Ex-Bellator champion Patricky Pitbull considering move to featherweight after 2024 PFL season

Patricky Pitbull may have a stricter diet in 2025.

The former Bellator lightweight champion said on MMA Fighting’s Trocação Franca podcast he’s considering cutting down to 145 pounds for next year’s season of the Professional Fighters League. Pitbull makes his promotional debut Friday, taking on Clay Collard for the regular season at 155 pounds.

“My brother and a few training partners are insisting that I move down to 145,” Pitbull said. “Who knows, maybe after this season I’ll fight on the 145 season. I think there’s a good possibility I’ll put on good performances and win fights at 145.”

The 38-year-old Brazilian, a veteran of 37 professional bouts but none at featherweight, signed with Bellator in 2011 after winning a 150-pound catchweight in his native country the previous year, and only fought at lightweight since. Yet, working with the same nutritionist that got his brother Patricio Pitbull down to 135 pounds makes him confident.

“I just need to get used to training lighter and faster,” said Pitbull, who holds wins over Peter Queally, Roger Huerta, Ryan Couture, Roberto Satoshi and Derek Campos. “I would need to adapt before the season starts, and not just cut weight for the season. My body reacts well to diets and I lose weight pretty easily.”

The co-leader of Pitbull Brothers in Natal, Brazil, joked he’s “ambitious” after starting 2024 “thinking about my weight class and now I’m thinking of two.” Pitbull takes on Collard on Friday looking to beat the 2023 PFL season finalist, a man that has defeated Shane Burgos, Jeremy Stephens and Anthony Pettis in the past under the PFL banner.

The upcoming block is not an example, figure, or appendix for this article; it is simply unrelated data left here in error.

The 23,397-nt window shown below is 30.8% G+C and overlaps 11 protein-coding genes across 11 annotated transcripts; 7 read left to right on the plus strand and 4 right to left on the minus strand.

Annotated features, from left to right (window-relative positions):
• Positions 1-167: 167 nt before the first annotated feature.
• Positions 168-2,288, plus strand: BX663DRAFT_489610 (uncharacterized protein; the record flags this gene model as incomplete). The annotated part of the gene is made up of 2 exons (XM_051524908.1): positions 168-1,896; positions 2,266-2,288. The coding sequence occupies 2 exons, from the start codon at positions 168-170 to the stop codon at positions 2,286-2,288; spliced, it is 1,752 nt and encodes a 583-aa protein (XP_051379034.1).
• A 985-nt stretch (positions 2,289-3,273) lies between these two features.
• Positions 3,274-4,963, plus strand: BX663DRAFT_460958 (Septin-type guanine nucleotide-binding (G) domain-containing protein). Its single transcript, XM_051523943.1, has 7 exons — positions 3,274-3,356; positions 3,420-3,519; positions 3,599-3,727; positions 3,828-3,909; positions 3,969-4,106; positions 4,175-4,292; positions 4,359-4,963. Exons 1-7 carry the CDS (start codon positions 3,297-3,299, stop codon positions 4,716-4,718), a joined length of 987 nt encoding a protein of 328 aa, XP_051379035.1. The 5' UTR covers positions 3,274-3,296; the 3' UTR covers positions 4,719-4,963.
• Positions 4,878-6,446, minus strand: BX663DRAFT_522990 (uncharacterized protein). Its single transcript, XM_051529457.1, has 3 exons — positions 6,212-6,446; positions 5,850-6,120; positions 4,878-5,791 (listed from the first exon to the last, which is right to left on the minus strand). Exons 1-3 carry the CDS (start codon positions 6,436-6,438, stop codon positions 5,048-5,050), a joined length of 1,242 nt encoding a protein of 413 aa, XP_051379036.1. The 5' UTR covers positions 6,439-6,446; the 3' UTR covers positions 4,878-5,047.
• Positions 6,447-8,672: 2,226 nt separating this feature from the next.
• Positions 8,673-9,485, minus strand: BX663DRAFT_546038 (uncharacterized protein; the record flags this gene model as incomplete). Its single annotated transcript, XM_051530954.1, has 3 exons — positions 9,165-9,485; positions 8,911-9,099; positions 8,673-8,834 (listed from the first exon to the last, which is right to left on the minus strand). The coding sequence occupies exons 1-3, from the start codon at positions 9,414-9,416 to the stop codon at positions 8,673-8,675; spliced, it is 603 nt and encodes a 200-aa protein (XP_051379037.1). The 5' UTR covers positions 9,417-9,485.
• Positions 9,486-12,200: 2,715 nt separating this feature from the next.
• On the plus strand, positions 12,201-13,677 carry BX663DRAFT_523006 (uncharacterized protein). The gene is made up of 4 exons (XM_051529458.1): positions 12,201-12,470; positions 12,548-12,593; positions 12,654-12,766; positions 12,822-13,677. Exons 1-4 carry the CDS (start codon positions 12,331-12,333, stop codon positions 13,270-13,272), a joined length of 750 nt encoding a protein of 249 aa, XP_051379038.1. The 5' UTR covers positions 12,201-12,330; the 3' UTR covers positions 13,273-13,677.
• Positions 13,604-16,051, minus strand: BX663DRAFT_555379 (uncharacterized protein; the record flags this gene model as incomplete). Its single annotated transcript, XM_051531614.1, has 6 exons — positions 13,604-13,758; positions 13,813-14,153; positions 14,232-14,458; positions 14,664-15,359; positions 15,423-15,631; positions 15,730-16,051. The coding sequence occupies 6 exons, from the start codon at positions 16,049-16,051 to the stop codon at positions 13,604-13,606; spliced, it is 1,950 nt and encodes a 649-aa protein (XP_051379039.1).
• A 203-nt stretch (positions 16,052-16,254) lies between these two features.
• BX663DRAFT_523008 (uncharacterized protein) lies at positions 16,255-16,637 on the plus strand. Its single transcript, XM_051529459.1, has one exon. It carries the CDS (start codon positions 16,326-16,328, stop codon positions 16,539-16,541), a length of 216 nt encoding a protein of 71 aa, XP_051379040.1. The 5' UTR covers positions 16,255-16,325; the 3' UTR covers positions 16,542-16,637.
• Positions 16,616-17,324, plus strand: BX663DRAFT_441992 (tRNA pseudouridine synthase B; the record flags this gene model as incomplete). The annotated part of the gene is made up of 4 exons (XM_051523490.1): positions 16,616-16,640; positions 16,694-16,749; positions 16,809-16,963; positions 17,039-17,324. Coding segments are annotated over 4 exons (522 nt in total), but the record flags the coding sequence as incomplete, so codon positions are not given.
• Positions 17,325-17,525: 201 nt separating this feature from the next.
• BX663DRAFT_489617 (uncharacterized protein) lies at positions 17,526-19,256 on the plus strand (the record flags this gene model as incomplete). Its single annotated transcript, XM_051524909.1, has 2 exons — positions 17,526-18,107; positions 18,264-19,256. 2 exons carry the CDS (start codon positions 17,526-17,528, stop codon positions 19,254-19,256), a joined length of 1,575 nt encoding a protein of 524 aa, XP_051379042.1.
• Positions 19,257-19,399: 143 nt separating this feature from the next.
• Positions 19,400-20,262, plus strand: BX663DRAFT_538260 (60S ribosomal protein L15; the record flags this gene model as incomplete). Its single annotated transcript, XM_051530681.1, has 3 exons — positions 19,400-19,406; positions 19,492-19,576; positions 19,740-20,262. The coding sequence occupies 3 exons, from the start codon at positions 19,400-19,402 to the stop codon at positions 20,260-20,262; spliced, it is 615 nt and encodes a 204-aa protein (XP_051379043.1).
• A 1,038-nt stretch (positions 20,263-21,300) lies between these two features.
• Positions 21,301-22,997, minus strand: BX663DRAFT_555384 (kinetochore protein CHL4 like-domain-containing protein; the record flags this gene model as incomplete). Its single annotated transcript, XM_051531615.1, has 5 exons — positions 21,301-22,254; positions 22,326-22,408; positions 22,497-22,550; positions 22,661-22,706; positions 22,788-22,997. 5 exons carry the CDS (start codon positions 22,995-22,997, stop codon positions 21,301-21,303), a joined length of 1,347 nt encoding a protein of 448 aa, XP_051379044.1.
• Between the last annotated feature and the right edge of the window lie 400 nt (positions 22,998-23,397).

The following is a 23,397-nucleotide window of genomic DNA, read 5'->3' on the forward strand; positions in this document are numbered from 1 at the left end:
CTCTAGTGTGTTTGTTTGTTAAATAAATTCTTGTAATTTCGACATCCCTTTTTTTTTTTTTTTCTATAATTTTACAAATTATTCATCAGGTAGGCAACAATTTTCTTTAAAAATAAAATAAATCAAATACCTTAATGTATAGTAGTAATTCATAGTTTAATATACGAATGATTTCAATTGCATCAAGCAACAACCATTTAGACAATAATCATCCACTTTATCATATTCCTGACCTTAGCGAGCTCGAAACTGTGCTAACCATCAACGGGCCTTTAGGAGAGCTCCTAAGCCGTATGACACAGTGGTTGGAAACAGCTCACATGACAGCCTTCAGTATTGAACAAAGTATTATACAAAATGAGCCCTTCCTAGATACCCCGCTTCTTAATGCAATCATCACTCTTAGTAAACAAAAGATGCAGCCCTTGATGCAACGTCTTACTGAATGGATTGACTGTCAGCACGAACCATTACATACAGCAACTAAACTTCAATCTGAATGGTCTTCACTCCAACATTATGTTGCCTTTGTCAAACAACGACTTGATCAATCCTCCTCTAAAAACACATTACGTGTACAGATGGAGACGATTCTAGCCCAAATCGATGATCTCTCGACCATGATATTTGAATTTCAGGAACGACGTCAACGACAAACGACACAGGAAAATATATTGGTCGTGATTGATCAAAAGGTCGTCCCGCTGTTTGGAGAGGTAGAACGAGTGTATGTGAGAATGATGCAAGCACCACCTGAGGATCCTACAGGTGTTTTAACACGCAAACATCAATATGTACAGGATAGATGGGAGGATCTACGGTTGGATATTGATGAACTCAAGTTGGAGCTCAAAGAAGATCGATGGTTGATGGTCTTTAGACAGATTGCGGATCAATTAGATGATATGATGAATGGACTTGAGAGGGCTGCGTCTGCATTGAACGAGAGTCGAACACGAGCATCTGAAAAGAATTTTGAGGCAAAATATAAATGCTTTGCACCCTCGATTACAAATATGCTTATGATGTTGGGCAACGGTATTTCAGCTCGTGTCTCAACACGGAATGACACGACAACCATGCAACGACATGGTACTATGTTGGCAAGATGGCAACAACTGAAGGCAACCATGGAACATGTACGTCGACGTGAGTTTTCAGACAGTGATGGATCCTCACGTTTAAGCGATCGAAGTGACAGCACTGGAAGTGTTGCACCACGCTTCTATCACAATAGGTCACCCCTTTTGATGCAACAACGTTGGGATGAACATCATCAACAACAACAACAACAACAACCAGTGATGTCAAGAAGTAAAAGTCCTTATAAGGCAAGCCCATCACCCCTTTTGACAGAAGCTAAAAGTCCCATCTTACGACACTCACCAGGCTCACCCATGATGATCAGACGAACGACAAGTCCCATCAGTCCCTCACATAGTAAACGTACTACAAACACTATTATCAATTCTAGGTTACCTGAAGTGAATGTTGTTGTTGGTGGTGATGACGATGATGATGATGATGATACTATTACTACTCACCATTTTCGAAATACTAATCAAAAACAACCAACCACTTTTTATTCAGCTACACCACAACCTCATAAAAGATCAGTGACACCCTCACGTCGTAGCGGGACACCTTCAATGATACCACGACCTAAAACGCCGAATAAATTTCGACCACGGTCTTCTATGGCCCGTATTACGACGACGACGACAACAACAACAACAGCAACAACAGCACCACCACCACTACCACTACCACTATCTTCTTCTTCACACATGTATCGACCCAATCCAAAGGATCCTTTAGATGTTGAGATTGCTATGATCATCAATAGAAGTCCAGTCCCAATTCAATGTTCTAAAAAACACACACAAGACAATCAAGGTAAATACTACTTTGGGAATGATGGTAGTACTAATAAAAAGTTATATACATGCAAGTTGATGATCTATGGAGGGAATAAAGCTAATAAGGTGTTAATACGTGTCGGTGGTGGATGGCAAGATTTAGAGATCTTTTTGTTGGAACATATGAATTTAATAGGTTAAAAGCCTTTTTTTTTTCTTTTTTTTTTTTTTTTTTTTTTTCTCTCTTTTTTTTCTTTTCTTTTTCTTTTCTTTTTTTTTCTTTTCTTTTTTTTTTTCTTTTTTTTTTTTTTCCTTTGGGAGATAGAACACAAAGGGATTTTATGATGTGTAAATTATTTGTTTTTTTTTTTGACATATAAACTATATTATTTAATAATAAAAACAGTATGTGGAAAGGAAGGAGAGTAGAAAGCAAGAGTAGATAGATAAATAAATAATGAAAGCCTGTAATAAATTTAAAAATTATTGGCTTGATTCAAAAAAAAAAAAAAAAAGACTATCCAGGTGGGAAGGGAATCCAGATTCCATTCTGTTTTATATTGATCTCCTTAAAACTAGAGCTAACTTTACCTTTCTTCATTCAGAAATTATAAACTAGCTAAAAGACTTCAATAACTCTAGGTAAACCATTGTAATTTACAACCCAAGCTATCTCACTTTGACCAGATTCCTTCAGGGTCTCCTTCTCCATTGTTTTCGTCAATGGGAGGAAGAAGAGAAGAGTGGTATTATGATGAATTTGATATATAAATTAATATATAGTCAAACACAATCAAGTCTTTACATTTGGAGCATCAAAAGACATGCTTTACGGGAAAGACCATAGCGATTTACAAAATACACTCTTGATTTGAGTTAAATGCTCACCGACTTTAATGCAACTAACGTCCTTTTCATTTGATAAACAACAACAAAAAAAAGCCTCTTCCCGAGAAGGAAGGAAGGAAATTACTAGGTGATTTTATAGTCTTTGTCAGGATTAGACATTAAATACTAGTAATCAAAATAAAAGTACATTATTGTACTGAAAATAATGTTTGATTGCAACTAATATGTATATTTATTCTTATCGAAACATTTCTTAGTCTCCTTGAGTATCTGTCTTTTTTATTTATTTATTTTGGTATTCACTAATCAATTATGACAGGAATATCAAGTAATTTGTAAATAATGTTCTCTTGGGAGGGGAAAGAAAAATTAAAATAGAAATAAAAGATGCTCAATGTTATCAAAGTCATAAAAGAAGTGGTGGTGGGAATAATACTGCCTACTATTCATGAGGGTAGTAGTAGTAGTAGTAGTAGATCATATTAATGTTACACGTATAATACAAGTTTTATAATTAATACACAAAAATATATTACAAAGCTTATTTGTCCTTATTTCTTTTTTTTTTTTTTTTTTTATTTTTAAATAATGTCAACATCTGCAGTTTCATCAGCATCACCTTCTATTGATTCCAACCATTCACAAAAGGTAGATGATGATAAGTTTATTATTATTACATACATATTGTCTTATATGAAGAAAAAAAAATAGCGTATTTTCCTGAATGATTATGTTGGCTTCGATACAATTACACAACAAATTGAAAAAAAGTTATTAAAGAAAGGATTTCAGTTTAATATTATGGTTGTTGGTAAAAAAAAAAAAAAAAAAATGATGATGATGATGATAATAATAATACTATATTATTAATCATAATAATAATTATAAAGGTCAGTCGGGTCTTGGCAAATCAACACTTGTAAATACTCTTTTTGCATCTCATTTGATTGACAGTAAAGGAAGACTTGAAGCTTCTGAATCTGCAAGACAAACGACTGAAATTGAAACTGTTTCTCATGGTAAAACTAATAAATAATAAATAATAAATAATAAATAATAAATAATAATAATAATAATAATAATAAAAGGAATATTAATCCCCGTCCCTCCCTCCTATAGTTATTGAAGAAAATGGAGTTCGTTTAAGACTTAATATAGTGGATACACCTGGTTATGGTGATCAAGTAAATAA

“We have similar styles and I think it’s a great match-up for me,” Pitbull said. “He likes to brawl and so do I, so it’s the perfect fight. There’s also a possibility that I can use my grappling. I always say that [and end up standing and trading], but I think I’ll have to start the season a bit different this time [laughs]. People already expect that, but the fire and desire to brawl is always bigger [laughs].”

Pitbull’s last four Bellator bouts were five-round contests, and going back to three-rounders means “like a party, shorter and more intense.” The veteran names Brent Primus and Gadzhi Rabadanov the toughest rivals on the 2024 season, and knows he has to be ready to stop anyone to reach the $1 million prize later this year.

“It’s something that can change my life,” Pitbull said. “Being smart and knowing how to manage and invest it, it’s great money. It could be better [laughs]. I try not to think about this prize too much sometimes but it’s impossible, brother. You try not to think about it and then the million dollars are following you like your shadow [laughs].”

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